The flawless tale of Tietjens
The flawless tale of TietjensSHARE
All Blacks Sevens coach Gordon Tietjens can firmly say that he is one of the most, if not the most, decorated coaches in international rugby history.
This achievement has not stopped the New Zealand coach from trying to better his own achievements and he did just that when his side won their second World Cup title in Moscow on Sunday.
Tietjens has been responsible for 10 World Series titles as well four Commonwealth gold medals and is potentially the most successful rugby coaches in the history of the game.
He was an unbelievably pleased man after his side romped to a 33-0 victory against England in the World Cup final at a soggy Luzhniki Stadium and he put the turnaround from his side down to attitude.
"We stumbled a bit in the first two days, but today in every game we played superbly and just so proud of the players and the way they performed.
"It’s great thrill. To come up after the World Series and to cap it off with a World Cup is a tremendous season for us. And great to do it with the guys here tonight," Tietjens added.
The 57-year-old was incredibly happy with the way in which the gameplan payed off for his side. They played to a certain plan and it worked out perfectly – their demolition of England being a perfect example.
"We had a tough draw. We really just went one game at a time today. Fiji was a big one for us and perhaps most pleasing was the way we stuck to the game plan to beat England and comprehensively.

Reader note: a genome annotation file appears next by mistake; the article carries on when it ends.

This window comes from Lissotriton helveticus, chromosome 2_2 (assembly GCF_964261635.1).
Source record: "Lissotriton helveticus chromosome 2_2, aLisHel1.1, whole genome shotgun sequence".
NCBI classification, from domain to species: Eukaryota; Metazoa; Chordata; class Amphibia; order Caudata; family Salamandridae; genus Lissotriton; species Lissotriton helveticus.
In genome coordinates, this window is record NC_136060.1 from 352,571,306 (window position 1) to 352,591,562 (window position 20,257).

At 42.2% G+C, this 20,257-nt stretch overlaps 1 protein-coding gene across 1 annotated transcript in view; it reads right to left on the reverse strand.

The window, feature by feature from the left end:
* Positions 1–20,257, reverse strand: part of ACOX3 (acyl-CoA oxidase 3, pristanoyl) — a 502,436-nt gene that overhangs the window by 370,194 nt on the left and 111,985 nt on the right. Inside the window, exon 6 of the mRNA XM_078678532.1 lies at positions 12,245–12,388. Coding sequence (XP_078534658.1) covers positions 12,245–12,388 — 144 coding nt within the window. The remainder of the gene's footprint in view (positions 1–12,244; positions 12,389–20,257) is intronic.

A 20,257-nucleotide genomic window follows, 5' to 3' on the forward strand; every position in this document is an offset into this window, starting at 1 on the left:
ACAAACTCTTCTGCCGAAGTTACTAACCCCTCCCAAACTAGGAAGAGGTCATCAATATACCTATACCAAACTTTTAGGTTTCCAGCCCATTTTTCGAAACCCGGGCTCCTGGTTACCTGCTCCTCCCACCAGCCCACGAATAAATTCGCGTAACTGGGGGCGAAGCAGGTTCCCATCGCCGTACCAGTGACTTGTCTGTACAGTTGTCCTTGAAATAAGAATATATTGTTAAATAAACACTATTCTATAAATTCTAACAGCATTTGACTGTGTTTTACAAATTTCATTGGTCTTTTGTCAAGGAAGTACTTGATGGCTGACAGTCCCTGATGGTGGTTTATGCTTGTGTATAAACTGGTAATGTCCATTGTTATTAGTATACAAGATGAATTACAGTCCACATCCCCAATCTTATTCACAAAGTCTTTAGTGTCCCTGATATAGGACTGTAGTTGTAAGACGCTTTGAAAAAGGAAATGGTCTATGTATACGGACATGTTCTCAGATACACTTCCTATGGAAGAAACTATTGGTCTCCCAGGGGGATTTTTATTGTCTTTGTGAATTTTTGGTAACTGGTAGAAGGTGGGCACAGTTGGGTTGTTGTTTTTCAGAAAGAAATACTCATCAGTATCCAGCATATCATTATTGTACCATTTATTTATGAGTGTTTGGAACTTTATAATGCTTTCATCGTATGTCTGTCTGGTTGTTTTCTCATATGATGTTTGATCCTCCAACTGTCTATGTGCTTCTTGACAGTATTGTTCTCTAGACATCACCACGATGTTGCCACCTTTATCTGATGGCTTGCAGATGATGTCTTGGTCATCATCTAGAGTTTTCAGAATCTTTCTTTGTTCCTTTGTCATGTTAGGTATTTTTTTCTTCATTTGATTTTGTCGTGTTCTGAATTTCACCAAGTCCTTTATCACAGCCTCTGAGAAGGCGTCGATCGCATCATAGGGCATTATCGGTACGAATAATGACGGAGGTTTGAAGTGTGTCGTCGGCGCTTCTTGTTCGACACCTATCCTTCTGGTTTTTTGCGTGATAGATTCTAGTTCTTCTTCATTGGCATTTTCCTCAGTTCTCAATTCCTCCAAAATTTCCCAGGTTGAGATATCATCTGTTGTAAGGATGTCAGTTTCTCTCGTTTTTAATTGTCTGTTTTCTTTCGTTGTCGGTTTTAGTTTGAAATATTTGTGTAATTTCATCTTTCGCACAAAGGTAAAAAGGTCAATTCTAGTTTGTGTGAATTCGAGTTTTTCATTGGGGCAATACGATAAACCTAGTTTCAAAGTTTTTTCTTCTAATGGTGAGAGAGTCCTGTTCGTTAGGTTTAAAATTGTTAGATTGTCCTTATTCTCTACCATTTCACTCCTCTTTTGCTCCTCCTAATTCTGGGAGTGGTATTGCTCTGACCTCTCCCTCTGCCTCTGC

"They played right into our hands and we knew they would.
"We played a bit of good footy in the weather too which was great for the crowds. It was a bit of a kick fest and the All Blacks Sevens don’t like doing it, but it was all about winning a World Cup," the coach mentioned.
Tietjens was full of praise for his inspirational captain DJ Forbes.
"He hadn’t won a World Cup so it meant a lot to him so I made sure he stayed on to the end. Very pleasing for DJ, such an inspirational leader and he has done so much for New Zealand Sevens," Tietjens said.
Forbes, winning his first World Cup, after the disappointment of 2009 was hugely emotional after the final.
"This is truly a humbling experience and I'm almost lost for words.
"I'm just so proud of the boys. This win is for the boys, the management here and everyone back home. It's really great to get another trophy," added Forbes.